It seems like the storm hit on a Saturday, and school was cancelled the following Monday and Tuesday.

The only time I’ve seen worse conditions was in a freak lake effect blizzard that came out of nowhere in early Feb 2003, in west Michigan.

24 lanajustis1 { 03.13.13 at 10:25 am }

i remember it i lives in WV my youngest son was 6 months old it was a beautiful site but cold

25 Tom { 03.13.13 at 10:19 am }

I plowed snow double shifts non stop for days for a plow contractor in which he has never paid me for to this day.
I was his best man at his wedding, his name is Lee Catizone (Catizone Contracting) here on Long Island

26 Laura e { 03.13.13 at 9:58 am }

Mom dropped f-bomb.
Got married.
Big day.

27 Lynn { 03.13.13 at 9:52 am }

We had feet of snow and we could not get our vehicles out at all. My husband was due to fly out to a job and the airport limo could not get down our road, nor we get up to the mail road. We shoveled the waist high snow and got the car as far as we could until it was simply stuck in the snow. From that point, my husband put his suitcase on a sled and pulled it up to the main road to meet the limo. He said he felt horrible walking away and leaving me with a stuck car and snowed in. It was an adventure. Just one of many to come over the next 12 years of living in the mountains.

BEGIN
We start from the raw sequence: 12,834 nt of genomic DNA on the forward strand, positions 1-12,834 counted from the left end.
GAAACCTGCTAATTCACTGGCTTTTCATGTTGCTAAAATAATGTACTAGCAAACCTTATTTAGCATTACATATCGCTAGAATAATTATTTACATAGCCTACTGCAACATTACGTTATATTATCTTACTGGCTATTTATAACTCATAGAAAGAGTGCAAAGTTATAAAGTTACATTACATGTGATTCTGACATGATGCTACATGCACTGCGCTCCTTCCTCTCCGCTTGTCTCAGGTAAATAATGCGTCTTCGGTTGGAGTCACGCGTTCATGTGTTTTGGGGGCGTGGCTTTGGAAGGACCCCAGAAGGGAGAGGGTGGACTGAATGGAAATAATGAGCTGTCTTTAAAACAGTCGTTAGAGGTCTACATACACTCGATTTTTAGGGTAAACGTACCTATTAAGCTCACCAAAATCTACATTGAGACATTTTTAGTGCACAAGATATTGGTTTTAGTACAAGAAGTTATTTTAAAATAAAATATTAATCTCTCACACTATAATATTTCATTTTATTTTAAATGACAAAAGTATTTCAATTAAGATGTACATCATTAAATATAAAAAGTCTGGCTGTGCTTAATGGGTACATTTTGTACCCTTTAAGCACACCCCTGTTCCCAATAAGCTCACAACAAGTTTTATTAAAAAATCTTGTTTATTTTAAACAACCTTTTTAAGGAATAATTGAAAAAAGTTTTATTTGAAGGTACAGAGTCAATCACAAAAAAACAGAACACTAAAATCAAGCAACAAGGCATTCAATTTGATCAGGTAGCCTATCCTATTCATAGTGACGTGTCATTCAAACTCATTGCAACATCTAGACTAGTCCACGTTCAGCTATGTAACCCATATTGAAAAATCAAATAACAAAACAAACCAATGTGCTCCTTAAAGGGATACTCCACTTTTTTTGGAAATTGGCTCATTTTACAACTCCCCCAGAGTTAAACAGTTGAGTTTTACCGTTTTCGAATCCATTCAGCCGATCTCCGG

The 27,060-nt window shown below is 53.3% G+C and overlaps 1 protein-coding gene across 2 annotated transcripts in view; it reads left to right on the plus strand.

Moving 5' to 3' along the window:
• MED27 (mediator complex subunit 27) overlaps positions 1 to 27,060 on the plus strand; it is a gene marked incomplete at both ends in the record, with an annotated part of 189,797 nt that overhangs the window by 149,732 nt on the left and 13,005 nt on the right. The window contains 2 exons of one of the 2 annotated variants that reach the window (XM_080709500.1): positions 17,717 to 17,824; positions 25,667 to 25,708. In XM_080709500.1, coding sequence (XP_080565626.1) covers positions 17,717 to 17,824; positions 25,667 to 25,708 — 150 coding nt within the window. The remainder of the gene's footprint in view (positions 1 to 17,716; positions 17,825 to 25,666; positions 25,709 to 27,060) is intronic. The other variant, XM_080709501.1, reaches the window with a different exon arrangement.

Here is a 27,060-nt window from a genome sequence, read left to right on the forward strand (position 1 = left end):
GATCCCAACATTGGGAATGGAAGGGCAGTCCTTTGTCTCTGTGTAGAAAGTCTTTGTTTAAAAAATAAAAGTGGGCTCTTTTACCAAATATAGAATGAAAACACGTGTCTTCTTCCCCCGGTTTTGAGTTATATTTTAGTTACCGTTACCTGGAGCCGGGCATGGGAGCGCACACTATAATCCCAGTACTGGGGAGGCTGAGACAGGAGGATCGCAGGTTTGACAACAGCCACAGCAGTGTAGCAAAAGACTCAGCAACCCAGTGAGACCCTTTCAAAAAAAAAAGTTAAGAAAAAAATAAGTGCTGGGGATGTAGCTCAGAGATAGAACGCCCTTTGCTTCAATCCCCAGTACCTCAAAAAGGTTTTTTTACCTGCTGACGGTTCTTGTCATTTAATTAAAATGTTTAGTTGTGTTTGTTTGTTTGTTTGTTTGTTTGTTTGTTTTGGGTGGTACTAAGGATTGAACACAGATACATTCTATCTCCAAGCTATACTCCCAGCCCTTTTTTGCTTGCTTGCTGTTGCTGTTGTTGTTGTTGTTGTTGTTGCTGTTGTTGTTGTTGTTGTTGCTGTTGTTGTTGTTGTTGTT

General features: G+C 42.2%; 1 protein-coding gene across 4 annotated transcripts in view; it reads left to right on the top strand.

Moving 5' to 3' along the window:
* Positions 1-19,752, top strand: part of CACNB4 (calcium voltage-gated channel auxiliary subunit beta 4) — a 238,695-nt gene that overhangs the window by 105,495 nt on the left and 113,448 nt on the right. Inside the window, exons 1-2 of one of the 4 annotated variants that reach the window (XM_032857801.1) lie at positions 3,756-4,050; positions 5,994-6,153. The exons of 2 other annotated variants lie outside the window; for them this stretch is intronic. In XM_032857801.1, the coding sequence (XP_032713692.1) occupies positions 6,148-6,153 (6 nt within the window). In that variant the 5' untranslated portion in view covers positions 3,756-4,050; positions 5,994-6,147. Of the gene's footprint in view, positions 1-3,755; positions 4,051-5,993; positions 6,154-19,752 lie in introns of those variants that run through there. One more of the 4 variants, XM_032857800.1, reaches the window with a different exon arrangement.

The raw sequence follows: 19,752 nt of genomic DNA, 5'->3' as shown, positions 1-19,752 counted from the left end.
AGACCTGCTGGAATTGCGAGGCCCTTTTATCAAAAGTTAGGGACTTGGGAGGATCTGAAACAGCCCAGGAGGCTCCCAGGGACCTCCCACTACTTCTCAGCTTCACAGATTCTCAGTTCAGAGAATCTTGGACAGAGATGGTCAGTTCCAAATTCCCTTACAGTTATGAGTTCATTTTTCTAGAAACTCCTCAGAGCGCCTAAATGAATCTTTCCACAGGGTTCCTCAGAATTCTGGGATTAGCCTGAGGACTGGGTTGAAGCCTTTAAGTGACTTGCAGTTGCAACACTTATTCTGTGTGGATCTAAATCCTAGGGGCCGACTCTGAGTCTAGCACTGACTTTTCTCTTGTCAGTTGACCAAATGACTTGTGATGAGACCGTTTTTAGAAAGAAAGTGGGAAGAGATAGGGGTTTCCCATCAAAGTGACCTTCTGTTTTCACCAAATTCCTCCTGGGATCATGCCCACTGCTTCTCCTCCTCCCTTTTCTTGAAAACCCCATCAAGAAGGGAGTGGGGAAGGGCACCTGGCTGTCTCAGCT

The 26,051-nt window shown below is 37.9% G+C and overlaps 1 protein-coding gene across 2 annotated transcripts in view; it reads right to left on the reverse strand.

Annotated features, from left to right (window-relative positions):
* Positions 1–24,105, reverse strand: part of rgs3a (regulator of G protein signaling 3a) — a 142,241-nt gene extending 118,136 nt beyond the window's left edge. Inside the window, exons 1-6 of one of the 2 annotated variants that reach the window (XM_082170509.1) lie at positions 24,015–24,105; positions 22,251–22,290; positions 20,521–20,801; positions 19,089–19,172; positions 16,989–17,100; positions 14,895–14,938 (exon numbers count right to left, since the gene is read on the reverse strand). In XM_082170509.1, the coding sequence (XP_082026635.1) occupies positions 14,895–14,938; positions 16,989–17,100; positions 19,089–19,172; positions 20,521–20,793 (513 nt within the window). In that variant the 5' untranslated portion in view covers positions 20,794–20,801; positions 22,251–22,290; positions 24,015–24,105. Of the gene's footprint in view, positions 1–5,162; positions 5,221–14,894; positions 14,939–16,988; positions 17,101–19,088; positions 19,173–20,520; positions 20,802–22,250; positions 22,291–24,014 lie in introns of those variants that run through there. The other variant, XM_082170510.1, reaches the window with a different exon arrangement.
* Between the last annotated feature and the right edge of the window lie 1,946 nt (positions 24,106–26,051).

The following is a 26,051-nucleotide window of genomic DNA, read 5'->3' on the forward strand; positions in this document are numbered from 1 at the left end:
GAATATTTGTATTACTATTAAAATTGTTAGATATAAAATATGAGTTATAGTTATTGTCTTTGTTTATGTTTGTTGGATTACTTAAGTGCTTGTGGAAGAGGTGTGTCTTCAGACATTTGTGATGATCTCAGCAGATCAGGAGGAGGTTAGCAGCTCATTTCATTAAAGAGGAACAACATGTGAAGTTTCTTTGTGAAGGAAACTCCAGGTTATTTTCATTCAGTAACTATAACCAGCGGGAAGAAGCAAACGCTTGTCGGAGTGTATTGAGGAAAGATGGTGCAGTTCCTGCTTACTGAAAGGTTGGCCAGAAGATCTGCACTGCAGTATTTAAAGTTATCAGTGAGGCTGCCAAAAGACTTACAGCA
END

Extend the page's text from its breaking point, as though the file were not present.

28 Lee { 03.13.13 at 9:41 am }

In New Jersey my dad passed away during the storm
I will never forget it

29 Anne Backes { 03.13.13 at 9:39 am }